NSW Water Minister Niall Blair has slammed the Murray Darling Basin Authority (MDBA), accusing the bureaucracy of lacking community consultation and questioning murky environmental goals and illogical processes.
Mr Blair said there would be "no more unstrategic water buybacks" in NSW.
He said the MDBA was ignoring local voices as another round of water wrangling awaits.
The MDBA "is not interested in listening" to individuals and groups that are affected, Mr Blair said.
"I can't believe the number of meetings I have sat in where all the stakeholders said so.
"Local people have great, practical ways to achieve the outcomes we all want, but nobody from the MDBA is listening."
Tomorrow, Basin-state Ministers will meet in Sydney about the Basin Plan roll out, following the submission of states' plans for water recovery projects to take yet more from irrigation through new, more efficient infrastructure works to meet the Basin Plan's "diversion limits".
Each Basin state is required to limit water take (for irrigation and town supply) in each catchment.
The complicated jargon of River reform calls these caps Sustainable Diversion Limits.
Basin towns and irrigators are worried not only about the economic hit which water recovery could bring ("Basin Plan's profit pinch", The Land, July 9, p5) but also on the rate at which the recovered water will be pushed down the regulated river system towards the sea.
Irrigators also raised concerns about how the MDBA would assess the state's project proposals for new infrastructure.
"We have concerns (the MDBA's) model view of the world does not gel with reality," said NSW Irrigators chief executive Mark McKenzie ("Fresh fury over Basin Plan reform", The Land, July 2, p8).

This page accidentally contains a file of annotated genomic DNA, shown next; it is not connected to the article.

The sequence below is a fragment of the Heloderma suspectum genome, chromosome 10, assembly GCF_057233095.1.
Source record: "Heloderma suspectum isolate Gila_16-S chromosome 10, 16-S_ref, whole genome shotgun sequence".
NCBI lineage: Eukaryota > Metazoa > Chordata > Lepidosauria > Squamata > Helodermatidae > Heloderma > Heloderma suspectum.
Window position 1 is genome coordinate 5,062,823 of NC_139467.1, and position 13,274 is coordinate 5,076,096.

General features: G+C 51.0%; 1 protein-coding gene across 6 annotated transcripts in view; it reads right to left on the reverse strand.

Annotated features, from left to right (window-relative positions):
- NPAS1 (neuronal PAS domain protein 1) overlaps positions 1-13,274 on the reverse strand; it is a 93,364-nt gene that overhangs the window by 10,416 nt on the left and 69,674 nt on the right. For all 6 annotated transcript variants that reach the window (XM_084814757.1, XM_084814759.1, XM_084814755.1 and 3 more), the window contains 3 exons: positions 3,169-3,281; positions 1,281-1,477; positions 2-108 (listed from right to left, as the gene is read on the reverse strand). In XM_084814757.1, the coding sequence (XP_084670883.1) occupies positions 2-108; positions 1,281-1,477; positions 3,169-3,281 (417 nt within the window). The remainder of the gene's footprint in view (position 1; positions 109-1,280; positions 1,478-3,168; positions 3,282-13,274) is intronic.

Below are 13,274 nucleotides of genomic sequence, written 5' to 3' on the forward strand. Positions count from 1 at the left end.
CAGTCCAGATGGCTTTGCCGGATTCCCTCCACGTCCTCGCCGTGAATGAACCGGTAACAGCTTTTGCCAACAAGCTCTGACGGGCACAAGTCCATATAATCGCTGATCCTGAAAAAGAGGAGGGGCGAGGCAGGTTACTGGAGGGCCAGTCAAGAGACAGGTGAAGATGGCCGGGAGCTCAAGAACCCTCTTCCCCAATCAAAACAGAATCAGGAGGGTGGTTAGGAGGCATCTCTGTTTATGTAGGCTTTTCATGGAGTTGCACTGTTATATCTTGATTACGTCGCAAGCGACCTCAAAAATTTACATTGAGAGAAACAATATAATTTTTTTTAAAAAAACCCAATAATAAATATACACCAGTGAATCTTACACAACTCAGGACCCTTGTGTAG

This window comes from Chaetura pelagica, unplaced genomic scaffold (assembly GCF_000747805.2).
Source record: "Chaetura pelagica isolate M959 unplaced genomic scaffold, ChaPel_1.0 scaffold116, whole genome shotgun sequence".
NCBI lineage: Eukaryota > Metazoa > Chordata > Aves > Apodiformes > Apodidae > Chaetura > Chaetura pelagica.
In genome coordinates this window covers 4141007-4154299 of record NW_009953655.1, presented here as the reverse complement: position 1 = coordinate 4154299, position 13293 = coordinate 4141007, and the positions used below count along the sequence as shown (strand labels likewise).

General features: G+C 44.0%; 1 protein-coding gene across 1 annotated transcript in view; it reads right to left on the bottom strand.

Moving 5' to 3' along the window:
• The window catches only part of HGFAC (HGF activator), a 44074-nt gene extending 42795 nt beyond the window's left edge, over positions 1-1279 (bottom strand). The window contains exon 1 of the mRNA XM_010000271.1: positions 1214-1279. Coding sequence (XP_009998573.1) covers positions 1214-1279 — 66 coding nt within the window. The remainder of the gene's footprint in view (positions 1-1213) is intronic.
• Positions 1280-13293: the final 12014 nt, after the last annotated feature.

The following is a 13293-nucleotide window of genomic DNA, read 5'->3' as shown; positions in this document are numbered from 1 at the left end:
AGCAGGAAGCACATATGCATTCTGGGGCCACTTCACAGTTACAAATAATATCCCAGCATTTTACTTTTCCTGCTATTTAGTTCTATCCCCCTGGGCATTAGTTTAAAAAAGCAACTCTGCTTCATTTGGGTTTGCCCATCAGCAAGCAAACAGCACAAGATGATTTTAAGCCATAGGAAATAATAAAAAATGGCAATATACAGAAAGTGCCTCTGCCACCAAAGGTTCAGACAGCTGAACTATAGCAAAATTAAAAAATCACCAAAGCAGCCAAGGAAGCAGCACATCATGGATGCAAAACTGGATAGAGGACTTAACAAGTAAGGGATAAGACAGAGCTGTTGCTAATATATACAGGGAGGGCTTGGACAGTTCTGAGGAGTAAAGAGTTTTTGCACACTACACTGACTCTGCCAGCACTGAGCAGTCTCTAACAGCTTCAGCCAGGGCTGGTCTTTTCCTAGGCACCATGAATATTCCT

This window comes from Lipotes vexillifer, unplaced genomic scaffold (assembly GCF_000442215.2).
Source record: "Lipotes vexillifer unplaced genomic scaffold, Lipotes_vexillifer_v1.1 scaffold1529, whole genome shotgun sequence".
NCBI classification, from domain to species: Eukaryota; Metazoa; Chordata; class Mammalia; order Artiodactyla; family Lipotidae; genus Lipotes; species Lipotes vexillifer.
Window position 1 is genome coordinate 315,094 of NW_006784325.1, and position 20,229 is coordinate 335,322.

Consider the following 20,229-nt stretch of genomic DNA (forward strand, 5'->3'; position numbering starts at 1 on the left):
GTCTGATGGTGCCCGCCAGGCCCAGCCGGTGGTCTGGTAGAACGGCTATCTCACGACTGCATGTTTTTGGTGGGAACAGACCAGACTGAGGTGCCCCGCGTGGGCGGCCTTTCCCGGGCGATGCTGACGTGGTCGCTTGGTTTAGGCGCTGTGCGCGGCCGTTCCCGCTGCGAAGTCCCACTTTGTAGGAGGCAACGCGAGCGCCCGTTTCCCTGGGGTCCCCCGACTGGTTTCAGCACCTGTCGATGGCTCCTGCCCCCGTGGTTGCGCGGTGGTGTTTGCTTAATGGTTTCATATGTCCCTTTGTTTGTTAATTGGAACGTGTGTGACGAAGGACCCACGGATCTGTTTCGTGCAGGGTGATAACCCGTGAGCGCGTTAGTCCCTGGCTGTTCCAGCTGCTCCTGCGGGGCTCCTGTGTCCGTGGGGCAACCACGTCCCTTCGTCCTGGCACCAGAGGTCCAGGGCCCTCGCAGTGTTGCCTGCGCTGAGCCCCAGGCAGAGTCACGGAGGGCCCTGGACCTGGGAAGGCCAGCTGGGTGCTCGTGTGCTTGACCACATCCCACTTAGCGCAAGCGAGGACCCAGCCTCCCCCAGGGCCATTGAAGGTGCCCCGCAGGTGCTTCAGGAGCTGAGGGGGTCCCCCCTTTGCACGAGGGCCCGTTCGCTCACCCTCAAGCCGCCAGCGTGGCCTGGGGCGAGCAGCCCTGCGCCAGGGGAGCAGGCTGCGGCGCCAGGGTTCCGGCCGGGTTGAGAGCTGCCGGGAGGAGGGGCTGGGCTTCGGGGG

Meanwhile, the top half of the Basin will undergo a review of water use limits set under the Basin Plan, when it came into being in 2012.
However, Mr Blair wondered why the MDBA opened for tenders to buy water entitlements in the northern half of the basin in June.
"How can we have a review in the north - which may or may not result in NSW being credited with some water - while at the same time the MDBA is in the market trying to buy more water?"
Mr Blair saved some of his most stinging criticism for the environmental outcomes targeted by the MDBA in the Basin Plan.
He said the MDBA was "fixated" on achieving targets "derived by desktop models" and ignored measured data.
Mr Blair said CSIRO analysis released this year of the environmental health of the Basin during the last century, when dams were built and the river system was regulated, revealed little evidence of environmental decline.
Last week, MDBA chief executive Rhondda Dickson announced she would leave the authority at the end of her first term, in September, to take a deputy secretary position at the Environment Department.
See Niall Blair opinion, p21.